I THOUGHT I had it tough with my daily commute - from East Lothian to The Herald offices in Glasgow, which occupies four hours of my day by means of Shanks's Pony, bus and train - until yesterday, when I heard a snippet on Radio 4's Today programme.
They were talking about people who have jobs in the Big Smoke but houses in Auld Reekie. Such people, it seems, are known by the acronym Willies (Work in London, Live In Edinburgh).
Of course, Willies need not be exclusive to the two capitals. I imagine there are a few in Morayshire, for example: those who Work In Lossiemouth, Live In Elgin (I could show off my knowledge of the north-east of Scotland here by adding the possibility of Lhanbryde and Ellon, but I won't). There are also, I suppose, many thousands of Wallies (Works And Lives Locally, In Edinburgh).
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Acronyms - which as every schoolboy knows are abbreviations formed from the initial letters of other words and pronounced as a word - have been growing in popularity since the 1980s and the rise of the Yuppy (which, as a Young Upwardly-mobile Person, should really be a Yump, but let's not go there).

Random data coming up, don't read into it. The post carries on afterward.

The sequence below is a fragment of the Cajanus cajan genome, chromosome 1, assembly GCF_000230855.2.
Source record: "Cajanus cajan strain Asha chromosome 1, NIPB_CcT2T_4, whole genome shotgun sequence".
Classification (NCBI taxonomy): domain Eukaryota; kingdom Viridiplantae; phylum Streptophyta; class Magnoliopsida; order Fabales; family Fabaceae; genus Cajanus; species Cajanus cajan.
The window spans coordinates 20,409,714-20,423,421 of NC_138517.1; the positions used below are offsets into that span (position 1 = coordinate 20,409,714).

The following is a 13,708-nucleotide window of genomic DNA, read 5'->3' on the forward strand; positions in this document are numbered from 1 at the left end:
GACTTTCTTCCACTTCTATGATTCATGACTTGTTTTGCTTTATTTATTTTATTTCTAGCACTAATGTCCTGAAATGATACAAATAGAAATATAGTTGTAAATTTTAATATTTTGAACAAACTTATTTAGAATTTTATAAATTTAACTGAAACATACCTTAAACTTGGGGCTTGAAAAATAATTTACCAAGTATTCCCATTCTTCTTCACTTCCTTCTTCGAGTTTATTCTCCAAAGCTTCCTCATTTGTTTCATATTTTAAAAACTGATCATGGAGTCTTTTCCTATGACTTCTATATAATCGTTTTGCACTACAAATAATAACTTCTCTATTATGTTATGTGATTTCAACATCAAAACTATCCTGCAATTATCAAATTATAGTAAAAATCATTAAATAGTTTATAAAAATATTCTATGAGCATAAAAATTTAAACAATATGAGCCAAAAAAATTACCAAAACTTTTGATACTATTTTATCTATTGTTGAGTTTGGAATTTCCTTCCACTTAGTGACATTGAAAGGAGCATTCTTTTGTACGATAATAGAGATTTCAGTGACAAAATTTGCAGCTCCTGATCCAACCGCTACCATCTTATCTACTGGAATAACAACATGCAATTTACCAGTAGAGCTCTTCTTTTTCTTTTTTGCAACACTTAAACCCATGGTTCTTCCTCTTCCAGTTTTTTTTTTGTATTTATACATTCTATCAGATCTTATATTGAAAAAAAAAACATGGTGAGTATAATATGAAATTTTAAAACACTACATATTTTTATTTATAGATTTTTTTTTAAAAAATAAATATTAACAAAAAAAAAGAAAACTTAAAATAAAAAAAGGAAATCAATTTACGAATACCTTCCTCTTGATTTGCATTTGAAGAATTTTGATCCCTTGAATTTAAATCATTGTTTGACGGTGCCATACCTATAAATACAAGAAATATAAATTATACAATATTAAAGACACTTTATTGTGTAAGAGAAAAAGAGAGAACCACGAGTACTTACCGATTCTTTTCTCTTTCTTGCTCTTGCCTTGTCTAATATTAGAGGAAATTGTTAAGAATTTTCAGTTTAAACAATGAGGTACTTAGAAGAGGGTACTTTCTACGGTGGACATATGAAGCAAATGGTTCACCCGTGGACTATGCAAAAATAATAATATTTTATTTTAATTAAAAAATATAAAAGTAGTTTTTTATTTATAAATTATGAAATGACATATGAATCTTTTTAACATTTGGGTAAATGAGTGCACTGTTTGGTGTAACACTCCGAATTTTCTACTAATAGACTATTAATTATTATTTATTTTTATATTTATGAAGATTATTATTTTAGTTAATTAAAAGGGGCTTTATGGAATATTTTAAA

They were quickly joined by those of a Dinky characterisation (Dual Income, No Kids Yet). Since I'm the envious sort, though, I think of those types as being Manky (Multiple Assets, No Kids Yet).
There are many other demographic groupings, such as Gofer (Genial Old Friends Enjoying Retirement, though a noun of a more scatalogical nature is often substituted), Woofs (Well-Off Older Folk), and the nemesis of the previous two, Kippers (Kids in Parents' Pockets Eroding Retirement Savings).
In my daily commute, from Musselburgh unto Glasgow (Mug), I meet more than a few acronyms.
At the bus stop on a Monday morning there's often a pleasant, garrulous chap who is desperate to engage one in chat about his weekend passion, trainspotting. He's a Tuba (Totally Unstoppable, But Amiable). Sometimes, though - and the fact that it's the start of the working week doesn't help - I confess I give in to Fear (Forget Everything And Run).
On the train, I often find myself seated next to a Halfwit (Has A Laptop Fixation, Will Incessantly Type). I would say something, but I'm afraid I'm a Mouse (Mutters Obsequiously, Uses Silent Expletives).
Ah well, it takes all types, I suppose.